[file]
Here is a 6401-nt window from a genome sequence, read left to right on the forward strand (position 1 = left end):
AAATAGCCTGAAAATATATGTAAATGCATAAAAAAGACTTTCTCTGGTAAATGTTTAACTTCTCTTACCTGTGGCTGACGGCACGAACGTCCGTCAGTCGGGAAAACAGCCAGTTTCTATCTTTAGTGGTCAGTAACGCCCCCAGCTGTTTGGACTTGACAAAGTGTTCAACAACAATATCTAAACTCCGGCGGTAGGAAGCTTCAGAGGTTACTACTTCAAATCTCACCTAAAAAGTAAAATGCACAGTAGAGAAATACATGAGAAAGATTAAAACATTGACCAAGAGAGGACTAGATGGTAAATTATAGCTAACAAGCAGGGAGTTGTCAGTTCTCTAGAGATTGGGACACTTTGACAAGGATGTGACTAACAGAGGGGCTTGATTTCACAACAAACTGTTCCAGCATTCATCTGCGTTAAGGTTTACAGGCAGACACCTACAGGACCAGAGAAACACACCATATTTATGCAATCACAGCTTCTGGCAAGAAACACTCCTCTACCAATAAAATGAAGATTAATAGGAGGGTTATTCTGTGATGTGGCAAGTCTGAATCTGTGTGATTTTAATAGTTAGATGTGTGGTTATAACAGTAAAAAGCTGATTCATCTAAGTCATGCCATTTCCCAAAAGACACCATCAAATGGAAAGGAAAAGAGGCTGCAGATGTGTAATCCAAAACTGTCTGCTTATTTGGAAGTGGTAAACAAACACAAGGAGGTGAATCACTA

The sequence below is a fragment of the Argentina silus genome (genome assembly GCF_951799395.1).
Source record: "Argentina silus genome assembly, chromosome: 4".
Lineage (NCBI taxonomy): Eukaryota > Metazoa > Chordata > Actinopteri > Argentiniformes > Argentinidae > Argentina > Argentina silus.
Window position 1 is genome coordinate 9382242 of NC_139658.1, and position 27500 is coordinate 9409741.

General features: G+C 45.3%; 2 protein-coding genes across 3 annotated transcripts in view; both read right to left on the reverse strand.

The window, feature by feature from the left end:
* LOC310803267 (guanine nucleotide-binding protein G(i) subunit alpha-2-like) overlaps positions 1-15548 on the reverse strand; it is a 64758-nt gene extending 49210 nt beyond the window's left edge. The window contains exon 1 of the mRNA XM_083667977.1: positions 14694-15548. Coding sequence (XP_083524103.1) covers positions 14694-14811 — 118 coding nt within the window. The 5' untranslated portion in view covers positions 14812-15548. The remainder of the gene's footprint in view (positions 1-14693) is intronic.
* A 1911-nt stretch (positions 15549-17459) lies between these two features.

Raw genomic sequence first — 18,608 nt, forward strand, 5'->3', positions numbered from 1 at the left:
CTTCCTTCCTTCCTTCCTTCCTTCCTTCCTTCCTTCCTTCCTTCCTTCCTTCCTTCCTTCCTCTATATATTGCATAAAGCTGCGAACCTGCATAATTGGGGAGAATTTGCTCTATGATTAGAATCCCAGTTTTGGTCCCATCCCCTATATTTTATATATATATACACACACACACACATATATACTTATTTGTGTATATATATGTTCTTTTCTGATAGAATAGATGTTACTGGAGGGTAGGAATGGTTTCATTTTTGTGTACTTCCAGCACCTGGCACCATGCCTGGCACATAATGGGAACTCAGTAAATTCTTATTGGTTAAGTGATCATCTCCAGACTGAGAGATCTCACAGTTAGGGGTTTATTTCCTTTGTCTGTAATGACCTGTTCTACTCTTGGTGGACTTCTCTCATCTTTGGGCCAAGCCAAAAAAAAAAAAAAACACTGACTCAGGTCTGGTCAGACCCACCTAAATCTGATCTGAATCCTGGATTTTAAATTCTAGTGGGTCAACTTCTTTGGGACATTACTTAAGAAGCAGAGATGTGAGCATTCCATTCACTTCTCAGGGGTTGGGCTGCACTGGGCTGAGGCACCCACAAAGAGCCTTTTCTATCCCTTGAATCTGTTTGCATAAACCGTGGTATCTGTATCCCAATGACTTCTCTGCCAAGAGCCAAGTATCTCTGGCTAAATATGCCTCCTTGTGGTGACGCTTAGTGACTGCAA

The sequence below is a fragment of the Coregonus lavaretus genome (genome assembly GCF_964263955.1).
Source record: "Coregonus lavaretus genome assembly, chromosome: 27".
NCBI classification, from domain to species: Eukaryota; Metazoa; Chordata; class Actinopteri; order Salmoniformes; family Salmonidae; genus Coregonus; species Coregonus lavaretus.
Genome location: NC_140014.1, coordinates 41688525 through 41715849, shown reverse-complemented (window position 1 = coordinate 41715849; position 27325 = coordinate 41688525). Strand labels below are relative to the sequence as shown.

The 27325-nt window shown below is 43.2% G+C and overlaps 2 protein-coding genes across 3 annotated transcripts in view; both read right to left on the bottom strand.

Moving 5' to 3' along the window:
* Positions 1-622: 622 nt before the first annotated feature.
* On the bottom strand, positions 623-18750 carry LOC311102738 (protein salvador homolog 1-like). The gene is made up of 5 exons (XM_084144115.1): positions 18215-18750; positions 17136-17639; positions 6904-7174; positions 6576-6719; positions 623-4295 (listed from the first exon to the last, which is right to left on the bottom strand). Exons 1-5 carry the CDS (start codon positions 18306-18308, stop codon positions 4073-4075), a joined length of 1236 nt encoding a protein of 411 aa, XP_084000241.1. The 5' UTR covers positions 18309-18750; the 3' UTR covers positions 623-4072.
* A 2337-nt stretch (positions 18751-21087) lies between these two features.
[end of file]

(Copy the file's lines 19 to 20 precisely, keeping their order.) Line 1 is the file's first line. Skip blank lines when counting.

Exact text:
* Positions 1-622: 622 nt before the first annotated feature.
* On the bottom strand, positions 623-18750 carry LOC311102738 (protein salvador homolog 1-like). The gene is made up of 5 exons (XM_084144115.1): positions 18215-18750; positions 17136-17639; positions 6904-7174; positions 6576-6719; positions 623-4295 (listed from the first exon to the last, which is right to left on the bottom strand). Exons 1-5 carry the CDS (start codon positions 18306-18308, stop codon positions 4073-4075), a joined length of 1236 nt encoding a protein of 411 aa, XP_084000241.1. The 5' UTR covers positions 18309-18750; the 3' UTR covers positions 623-4072.